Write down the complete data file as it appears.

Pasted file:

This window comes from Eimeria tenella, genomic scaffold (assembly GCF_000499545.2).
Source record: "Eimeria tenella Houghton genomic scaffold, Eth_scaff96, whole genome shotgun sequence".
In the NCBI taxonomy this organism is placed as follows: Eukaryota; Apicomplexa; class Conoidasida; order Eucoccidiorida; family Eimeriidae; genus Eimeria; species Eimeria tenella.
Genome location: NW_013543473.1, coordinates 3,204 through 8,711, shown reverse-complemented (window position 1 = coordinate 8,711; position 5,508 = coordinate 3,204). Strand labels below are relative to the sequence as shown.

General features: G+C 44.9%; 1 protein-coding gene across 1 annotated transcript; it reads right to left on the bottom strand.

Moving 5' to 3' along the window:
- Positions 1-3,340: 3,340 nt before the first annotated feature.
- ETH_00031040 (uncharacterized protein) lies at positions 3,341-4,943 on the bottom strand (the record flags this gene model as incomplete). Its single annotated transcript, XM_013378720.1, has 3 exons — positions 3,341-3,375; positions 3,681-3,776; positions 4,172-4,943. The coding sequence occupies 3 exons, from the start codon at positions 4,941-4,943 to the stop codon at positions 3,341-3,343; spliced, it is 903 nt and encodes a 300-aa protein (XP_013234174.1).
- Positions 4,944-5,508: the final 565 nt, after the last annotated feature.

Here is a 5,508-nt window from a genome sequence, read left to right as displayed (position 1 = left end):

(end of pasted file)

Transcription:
This window comes from Eimeria tenella, genomic scaffold (assembly GCF_000499545.2).
Source record: "Eimeria tenella Houghton genomic scaffold, Eth_scaff96, whole genome shotgun sequence".
In the NCBI taxonomy this organism is placed as follows: Eukaryota; Apicomplexa; class Conoidasida; order Eucoccidiorida; family Eimeriidae; genus Eimeria; species Eimeria tenella.
Genome location: NW_013543473.1, coordinates 3,204 through 8,711, shown reverse-complemented (window position 1 = coordinate 8,711; position 5,508 = coordinate 3,204). Strand labels below are relative to the sequence as shown.

General features: G+C 44.9%; 1 protein-coding gene across 1 annotated transcript; it reads right to left on the bottom strand.

Moving 5' to 3' along the window:
- Positions 1-3,340: 3,340 nt before the first annotated feature.
- ETH_00031040 (uncharacterized protein) lies at positions 3,341-4,943 on the bottom strand (the record flags this gene model as incomplete). Its single annotated transcript, XM_013378720.1, has 3 exons — positions 3,341-3,375; positions 3,681-3,776; positions 4,172-4,943. The coding sequence occupies 3 exons, from the start codon at positions 4,941-4,943 to the stop codon at positions 3,341-3,343; spliced, it is 903 nt and encodes a 300-aa protein (XP_013234174.1).
- Positions 4,944-5,508: the final 565 nt, after the last annotated feature.

Here is a 5,508-nt window from a genome sequence, read left to right as displayed (position 1 = left end):